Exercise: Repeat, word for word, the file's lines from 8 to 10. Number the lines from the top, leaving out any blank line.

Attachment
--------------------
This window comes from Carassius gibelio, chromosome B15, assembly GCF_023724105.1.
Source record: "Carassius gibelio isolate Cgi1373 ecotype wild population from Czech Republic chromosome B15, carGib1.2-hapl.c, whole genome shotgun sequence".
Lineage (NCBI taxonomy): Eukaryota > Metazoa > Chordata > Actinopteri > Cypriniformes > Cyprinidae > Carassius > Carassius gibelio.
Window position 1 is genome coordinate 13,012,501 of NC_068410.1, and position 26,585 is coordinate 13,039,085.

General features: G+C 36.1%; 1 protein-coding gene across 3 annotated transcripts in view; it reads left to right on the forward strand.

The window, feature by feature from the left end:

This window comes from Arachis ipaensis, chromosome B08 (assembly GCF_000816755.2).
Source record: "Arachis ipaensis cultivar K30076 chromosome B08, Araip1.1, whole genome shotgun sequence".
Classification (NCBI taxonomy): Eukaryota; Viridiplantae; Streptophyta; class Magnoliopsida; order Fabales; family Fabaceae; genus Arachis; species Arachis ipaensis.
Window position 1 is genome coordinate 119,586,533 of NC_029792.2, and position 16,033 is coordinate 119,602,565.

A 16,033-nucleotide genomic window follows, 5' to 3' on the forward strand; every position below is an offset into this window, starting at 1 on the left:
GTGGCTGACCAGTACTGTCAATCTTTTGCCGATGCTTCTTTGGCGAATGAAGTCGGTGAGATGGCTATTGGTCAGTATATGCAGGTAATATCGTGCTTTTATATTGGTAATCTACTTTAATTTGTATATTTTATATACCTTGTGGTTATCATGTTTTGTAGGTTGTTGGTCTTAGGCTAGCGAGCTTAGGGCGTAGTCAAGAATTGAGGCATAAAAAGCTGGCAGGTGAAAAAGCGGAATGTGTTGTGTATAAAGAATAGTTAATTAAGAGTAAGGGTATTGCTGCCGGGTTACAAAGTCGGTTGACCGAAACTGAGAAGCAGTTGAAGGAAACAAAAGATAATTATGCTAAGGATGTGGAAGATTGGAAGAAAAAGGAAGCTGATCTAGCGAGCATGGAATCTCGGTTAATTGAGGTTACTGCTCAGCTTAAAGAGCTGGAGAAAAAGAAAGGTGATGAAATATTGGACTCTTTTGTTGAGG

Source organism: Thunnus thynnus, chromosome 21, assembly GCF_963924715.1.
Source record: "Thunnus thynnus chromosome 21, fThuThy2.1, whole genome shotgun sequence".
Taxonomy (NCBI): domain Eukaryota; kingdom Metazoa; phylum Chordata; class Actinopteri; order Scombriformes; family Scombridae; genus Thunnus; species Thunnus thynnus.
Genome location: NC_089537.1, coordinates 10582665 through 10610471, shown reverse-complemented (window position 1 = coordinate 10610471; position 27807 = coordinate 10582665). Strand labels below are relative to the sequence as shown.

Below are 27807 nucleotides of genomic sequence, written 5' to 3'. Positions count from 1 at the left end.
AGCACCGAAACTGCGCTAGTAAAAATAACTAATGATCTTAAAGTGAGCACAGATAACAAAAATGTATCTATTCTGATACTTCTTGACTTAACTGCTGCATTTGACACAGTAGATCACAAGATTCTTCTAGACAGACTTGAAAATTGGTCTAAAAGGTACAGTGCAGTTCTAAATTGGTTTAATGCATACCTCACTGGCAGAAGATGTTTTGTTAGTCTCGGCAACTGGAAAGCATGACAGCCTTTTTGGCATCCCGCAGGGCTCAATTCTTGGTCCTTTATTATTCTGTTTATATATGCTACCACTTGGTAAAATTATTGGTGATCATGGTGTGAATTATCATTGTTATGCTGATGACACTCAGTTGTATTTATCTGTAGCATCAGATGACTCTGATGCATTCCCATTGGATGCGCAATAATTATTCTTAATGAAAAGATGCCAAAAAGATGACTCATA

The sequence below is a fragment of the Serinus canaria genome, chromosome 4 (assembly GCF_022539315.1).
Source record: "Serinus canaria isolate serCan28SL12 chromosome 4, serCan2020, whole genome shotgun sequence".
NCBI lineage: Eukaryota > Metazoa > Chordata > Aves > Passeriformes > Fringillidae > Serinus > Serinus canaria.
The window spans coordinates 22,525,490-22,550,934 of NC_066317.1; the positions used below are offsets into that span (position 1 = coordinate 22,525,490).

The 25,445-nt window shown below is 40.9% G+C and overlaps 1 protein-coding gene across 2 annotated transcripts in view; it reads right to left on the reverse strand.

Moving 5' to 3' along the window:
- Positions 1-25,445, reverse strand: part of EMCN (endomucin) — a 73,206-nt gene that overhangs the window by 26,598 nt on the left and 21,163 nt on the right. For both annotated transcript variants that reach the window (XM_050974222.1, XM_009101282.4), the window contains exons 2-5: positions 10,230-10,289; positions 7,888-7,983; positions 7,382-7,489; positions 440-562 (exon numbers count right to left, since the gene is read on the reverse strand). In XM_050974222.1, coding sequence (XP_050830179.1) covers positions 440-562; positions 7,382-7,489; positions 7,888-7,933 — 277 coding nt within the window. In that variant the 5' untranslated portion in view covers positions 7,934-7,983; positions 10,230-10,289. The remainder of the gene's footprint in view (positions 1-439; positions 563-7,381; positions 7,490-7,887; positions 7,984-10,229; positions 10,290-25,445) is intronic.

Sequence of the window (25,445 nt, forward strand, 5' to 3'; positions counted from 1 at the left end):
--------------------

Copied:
Source record: "Arachis ipaensis cultivar K30076 chromosome B08, Araip1.1, whole genome shotgun sequence".
Classification (NCBI taxonomy): Eukaryota; Viridiplantae; Streptophyta; class Magnoliopsida; order Fabales; family Fabaceae; genus Arachis; species Arachis ipaensis.
Window position 1 is genome coordinate 119,586,533 of NC_029792.2, and position 16,033 is coordinate 119,602,565.